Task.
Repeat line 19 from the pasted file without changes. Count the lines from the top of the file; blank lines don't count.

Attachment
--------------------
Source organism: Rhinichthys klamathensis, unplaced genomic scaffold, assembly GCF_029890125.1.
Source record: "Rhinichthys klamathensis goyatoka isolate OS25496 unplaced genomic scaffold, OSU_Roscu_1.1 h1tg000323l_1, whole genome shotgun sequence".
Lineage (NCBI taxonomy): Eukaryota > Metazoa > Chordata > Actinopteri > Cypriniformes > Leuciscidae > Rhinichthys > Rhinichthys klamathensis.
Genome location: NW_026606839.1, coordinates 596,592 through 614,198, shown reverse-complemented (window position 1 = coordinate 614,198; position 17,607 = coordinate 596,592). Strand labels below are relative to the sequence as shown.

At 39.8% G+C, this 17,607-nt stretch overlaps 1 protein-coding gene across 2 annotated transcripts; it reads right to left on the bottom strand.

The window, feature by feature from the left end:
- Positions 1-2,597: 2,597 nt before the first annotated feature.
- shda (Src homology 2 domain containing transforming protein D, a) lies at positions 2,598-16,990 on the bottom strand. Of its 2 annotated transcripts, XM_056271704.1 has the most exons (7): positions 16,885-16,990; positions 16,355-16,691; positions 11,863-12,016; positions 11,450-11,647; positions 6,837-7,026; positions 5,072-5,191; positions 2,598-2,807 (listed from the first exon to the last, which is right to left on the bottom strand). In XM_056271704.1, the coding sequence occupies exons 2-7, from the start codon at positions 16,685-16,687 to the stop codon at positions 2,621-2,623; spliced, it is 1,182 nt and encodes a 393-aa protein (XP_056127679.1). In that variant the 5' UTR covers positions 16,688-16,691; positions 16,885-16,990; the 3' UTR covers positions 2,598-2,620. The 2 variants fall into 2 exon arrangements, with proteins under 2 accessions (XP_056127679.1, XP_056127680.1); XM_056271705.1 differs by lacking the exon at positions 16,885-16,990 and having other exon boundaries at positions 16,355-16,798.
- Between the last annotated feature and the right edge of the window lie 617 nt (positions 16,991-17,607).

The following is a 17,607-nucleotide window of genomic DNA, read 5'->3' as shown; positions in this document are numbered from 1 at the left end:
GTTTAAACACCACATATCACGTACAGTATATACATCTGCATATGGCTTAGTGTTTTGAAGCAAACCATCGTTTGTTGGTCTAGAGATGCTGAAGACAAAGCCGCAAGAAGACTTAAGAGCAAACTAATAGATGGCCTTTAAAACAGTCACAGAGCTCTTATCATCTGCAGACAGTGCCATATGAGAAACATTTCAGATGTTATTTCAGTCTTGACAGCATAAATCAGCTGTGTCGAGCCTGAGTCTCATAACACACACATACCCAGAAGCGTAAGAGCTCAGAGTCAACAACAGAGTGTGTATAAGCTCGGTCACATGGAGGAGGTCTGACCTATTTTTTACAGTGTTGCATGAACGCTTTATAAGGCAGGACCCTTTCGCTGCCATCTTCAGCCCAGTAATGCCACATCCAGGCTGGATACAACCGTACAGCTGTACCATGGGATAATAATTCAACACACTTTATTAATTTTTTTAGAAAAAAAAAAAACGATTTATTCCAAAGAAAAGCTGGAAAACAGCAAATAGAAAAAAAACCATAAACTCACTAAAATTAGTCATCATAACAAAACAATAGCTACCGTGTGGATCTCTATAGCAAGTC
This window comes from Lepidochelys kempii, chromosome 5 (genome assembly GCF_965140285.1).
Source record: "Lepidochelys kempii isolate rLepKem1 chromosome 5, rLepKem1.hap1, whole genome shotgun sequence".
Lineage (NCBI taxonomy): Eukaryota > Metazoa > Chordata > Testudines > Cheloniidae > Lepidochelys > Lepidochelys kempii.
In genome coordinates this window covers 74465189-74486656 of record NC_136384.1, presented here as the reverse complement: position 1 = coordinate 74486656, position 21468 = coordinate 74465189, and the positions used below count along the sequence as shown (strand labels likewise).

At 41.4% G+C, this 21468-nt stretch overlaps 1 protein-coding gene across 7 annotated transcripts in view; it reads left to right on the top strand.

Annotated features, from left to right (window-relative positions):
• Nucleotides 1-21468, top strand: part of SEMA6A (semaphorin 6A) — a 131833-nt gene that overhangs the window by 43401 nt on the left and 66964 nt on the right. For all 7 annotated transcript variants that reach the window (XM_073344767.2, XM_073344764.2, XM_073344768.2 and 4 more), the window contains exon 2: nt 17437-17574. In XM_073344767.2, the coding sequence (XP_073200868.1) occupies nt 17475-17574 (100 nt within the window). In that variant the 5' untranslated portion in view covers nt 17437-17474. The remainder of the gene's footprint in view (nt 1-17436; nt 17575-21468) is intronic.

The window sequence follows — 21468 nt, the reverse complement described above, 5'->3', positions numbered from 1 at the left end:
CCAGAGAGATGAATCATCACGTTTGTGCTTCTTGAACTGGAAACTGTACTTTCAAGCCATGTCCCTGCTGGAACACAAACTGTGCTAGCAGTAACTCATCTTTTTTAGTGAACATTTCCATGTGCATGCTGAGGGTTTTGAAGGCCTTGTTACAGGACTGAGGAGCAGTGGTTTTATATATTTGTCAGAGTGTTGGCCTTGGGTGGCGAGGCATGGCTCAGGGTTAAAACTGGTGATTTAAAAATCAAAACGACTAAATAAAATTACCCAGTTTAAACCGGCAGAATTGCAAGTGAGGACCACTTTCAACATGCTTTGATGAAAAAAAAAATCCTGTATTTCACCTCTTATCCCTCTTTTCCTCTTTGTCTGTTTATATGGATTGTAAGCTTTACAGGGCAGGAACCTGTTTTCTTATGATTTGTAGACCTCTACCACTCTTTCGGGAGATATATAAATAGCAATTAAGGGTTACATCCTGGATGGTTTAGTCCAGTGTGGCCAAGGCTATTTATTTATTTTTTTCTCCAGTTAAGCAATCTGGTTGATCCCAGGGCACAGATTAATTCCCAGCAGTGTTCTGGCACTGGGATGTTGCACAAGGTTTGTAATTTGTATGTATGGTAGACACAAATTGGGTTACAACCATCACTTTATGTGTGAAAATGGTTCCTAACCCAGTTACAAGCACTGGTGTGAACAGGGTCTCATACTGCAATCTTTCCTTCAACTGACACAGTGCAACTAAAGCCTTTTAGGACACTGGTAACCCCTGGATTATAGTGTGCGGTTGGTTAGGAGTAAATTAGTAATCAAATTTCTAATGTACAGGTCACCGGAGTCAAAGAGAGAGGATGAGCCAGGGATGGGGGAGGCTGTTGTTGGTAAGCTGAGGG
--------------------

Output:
The window sequence follows — 21468 nt, the reverse complement described above, 5'->3', positions numbered from 1 at the left end: